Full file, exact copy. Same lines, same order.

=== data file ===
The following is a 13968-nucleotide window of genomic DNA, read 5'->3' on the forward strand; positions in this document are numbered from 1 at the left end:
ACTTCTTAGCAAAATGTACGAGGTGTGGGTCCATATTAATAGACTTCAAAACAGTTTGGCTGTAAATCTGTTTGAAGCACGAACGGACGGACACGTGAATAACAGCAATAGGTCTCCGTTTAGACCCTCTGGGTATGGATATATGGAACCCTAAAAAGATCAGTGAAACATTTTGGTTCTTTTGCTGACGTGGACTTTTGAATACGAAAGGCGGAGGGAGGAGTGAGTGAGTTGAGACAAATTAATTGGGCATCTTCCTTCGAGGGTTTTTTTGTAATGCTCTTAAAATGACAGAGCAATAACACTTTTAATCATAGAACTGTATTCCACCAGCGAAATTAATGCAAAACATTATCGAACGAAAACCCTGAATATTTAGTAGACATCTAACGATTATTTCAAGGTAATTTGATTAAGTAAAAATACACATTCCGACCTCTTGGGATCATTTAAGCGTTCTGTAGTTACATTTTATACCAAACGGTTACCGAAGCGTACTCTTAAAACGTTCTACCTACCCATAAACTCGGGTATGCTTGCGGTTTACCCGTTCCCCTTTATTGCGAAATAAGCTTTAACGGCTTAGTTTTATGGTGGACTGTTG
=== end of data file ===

The following is a 13968-nucleotide window of genomic DNA, read 5'->3' on the forward strand; positions in this document are numbered from 1 at the left end:
ACTTCTTAGCAAAATGTACGAGGTGTGGGTCCATATTAATAGACTTCAAAACAGTTTGGCTGTAAATCTGTTTGAAGCACGAACGGACGGACACGTGAATAACAGCAATAGGTCTCCGTTTAGACCCTCTGGGTATGGATATATGGAACCCTAAAAAGATCAGTGAAACATTTTGGTTCTTTTGCTGACGTGGACTTTTGAATACGAAAGGCGGAGGGAGGAGTGAGTGAGTTGAGACAAATTAATTGGGCATCTTCCTTCGAGGGTTTTTTTGTAATGCTCTTAAAATGACAGAGCAATAACACTTTTAATCATAGAACTGTATTCCACCAGCGAAATTAATGCAAAACATTATCGAACGAAAACCCTGAATATTTAGTAGACATCTAACGATTATTTCAAGGTAATTTGATTAAGTAAAAATACACATTCCGACCTCTTGGGATCATTTAAGCGTTCTGTAGTTACATTTTATACCAAACGGTTACCGAAGCGTACTCTTAAAACGTTCTACCTACCCATAAACTCGGGTATGCTTGCGGTTTACCCGTTCCCCTTTATTGCGAAATAAGCTTTAACGGCTTAGTTTTATGGTGGACTGTTG